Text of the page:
Tutorial: How to cut without the Crumb Tray (Honeycomb)



Tutorial: How to cut objects too thick to have the honeycomb in place

The GlowForge has a maximum material thickness it can cut through, but there is a maximum thickness you can even put on the honeycomb (crumb tray) even if you are surface engraving as the laser has a limited focus range of 0.01" - 0.4" *** above the surface of the honeycomb at the time of this tutorial. But let’s say you wanted to engrave something thicker that fits quite nicely inside the GlowForge but not with the crumb tray in place.

The process of figuring out how to cut with the honeycomb removed is pretty simple once you’ve gone through it. There are 5 steps (I will list them and then give detail):

  1. Measure how thick your material is
  2. Measure how deep your Crumb tray top is from the case (this is a 2-step process)
  3. Remove the tray from the GlowForge
  4. Find an object whose thickness is thick enough to put your object’s surface above the honeycomb and below the 0.4" limit
  5. Tell the software the material thickness is the height above the virtual honeycomb


Measure how thick your material is

This is pretty simple (for you non-Americans, sorry but you do need to use inches on your calipers currently - or do all the math in mm then convert at the end), just get the total average thickness. For a small item that is flat, likely one measurement is sufficient, but on a larger sheet, a few measurements of the area being cut onto is useful, and write down the average.

In this tutorial the Inventables Linoleum Stamp is 0.89" (in other words 0.49" thicker than allowed).

Measure the honeycomb surface height

Now you might be tempted to just do this (don’t!):

(this is invalid as the honeycomb has an internal metal plate that is an actual crumb tray! You aren’t measuring the actual thickness!)

see the metal plate at the bottom sits above the case bottom.

So instead we need to perform 2 measurements, since your part will be sitting on the case floor, you need to measure the height of the honeycomb surface above the case floor:

First measure floor to top of the tray using the depth gauge on your calipers (the spike that comes out the back)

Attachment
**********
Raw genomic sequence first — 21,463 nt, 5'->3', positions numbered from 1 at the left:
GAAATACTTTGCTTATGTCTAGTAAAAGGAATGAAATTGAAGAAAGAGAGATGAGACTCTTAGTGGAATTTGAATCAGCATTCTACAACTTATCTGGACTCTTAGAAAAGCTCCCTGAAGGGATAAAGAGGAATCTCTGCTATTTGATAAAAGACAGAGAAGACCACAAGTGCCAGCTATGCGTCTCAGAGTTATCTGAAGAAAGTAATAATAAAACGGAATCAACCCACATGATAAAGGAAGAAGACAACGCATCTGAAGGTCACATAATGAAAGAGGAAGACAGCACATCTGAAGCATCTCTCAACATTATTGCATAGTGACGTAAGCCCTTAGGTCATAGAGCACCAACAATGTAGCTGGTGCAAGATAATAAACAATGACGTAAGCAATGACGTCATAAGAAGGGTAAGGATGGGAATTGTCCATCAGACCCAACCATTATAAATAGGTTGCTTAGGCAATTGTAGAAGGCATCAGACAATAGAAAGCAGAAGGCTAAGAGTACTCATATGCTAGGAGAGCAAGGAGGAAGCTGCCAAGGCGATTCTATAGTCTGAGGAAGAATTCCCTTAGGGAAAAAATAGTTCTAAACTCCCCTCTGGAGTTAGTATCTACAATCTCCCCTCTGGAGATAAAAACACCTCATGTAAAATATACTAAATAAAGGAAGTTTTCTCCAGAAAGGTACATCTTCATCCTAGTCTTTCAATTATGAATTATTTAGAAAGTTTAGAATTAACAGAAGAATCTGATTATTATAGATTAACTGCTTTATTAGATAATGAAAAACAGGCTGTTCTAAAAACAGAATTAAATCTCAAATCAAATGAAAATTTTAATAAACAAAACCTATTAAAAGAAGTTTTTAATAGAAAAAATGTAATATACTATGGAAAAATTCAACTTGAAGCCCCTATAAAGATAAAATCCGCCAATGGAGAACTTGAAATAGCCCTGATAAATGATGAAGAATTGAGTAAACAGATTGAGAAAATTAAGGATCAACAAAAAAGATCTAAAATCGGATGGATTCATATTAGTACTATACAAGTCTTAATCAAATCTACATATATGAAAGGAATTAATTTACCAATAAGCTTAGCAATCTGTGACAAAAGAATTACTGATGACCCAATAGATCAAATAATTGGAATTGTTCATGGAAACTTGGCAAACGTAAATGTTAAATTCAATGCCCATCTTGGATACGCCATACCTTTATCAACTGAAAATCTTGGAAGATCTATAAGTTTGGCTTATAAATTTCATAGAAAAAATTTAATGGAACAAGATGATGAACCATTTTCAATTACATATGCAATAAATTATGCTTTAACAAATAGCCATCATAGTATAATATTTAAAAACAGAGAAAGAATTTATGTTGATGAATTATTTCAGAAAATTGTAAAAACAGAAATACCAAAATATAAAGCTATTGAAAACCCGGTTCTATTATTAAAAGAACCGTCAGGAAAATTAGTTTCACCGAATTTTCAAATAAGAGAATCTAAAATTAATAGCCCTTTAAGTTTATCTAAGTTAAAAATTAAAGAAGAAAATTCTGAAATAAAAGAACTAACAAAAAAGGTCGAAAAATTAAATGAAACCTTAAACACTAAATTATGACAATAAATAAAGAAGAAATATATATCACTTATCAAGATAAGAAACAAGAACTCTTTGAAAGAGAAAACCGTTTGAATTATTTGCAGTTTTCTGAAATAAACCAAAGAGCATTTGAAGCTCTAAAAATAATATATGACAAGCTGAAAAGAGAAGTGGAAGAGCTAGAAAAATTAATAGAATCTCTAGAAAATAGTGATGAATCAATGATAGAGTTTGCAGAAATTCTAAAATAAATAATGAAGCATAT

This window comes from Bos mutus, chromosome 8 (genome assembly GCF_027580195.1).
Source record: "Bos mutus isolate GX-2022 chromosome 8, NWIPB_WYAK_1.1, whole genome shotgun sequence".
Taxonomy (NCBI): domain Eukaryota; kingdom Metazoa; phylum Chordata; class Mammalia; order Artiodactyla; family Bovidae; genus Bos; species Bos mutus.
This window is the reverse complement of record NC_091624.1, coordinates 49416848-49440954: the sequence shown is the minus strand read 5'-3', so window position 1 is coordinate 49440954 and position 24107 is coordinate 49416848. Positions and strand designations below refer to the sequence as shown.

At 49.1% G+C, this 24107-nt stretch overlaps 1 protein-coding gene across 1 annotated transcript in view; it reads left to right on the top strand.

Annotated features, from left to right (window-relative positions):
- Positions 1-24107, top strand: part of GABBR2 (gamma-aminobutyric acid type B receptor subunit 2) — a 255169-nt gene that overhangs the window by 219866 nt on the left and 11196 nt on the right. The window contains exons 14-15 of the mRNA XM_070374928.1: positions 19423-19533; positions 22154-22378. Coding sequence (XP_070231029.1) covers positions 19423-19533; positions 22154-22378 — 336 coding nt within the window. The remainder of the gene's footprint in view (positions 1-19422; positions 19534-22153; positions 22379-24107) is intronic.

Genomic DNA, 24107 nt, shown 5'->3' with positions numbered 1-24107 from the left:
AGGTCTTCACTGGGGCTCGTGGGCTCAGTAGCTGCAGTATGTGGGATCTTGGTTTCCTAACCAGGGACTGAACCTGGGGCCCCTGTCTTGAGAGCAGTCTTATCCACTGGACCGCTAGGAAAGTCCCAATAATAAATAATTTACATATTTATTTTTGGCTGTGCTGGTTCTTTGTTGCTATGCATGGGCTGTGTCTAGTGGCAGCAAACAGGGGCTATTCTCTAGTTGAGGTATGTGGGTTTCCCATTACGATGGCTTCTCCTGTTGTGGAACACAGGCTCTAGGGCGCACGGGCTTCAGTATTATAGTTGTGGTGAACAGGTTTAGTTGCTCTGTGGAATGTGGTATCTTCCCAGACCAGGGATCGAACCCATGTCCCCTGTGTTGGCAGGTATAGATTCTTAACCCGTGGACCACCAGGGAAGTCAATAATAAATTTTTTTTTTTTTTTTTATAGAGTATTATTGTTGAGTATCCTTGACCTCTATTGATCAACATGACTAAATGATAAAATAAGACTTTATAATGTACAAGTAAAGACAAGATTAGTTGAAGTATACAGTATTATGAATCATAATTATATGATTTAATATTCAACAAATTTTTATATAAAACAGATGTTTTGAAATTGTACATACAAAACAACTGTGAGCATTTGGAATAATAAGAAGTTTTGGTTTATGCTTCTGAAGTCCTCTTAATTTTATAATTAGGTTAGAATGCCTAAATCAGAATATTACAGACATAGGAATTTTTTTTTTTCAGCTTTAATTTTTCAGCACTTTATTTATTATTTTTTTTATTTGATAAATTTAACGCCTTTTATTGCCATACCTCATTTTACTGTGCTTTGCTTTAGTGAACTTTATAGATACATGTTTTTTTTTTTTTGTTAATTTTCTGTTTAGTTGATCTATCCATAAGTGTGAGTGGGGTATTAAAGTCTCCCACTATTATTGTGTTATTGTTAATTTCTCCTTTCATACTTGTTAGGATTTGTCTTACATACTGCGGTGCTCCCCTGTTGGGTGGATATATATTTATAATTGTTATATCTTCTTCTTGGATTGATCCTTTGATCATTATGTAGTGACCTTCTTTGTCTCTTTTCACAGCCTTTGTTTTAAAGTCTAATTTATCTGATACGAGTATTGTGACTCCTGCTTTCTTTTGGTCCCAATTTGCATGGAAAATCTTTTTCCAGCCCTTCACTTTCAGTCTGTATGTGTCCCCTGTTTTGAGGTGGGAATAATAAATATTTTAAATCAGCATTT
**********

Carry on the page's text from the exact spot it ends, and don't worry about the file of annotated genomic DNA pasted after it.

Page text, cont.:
(you can sort of sneak it into the corner)

On this PRU GlowForge the height to the top of the tray is 1.511".

But wait, there’s more, because if you look you will note that the plastic edges form a nice square edge to place material against, but that is raised from the honeycomb.

So take your Depth Gauge and measure from the top of the plastic to the top of the honeycomb (yeah it’s thin, but you can make it work - remember you only will measure your tray once unless you change the tray out)

On this unit it yields a offset of 0.118"

So our total depth of the case to honeycomb surface is 1.511" - 0.118" = 1.393" total thickness (let’s make that 1.4" in this case for simplicity)

Removing the tray:

The manual undoubtably will have a set of directions, but it’s pretty simple:

Handy tip, make sure the gantry with the laser on it is all the way at the back.
Open the front door, slide the crumb tray out with tipping too much so you don’t bang into the laser. Note it is heavier than you remember. Close the front door.

Find an object

Remember while the object you pick isn’t going to get lasered (hopefully) you might accidentally overshoot or punch a hole through, so make sure it is laser compatible (blocks of scrap wood work great) and that it is something that you don’t care about (scrap wood again).

So how do we know the thickness? Well we need an object that will raise our material surface into the correct zone of 0.01" to 0.4" above the height of the honeycomb. Now in our case since we have removed the honeycomb physically, we have a “virtual” honeycomb in our mind of 1.4" above the case floor.

So we need the following formulas

(Tray From Case Height + 0.4") - (thickness of material) = max height of object:

(1.4" + 0.4) - 0.89" = 0.91" (max height)

Now for minimum height you need to think about how deep you’re engraving/scoring/etc, because you need to make sure that operation is within the focal range. So let’s imagine we want it to be 1/8" above the bed (0.125")

Tray From Case Height - Thickness of material + desired new height = minimum height

1.4" - 0.89" + 0.125 = 0.635"

So I need an object somewhere around 0.64"

So luckily a brio train track and a piece of scrap proof grade maple ply were sitting around:

(yeah, not exactly what the example was calling for, but I just need to change the number I put into the GFUI to reflect that it is lower by 0.029")

So stack it all up like so

And in the GFUI you are going to enter the material thickness according to our derived thickness:

(Height of our object + material thickness) - Case to Honeycomb height = GFUI entered thickness
0.61" + 0.89") - 1.4" = 0.1"
(note if it comes out negative you are too thin [below the virtual honeycomb] and if it is above 0.4" you are still too thick)


I’m going to add this here to @henryhbk 's excellent wiki tutorial, since it came up in another thread, and it explains just what we’re shooting for:

You have to place the top of the item to be engraved within a range that falls from 0.01" to 0.45" from where the top of the crumb tray normally resides.

A quick diagram to explain it:

The top of the crumb tray is 0.0" as far as the interface is concerned.

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Easily understood. Just a minor update. The user interface currently allows a focus range between 0.01 and 0.433".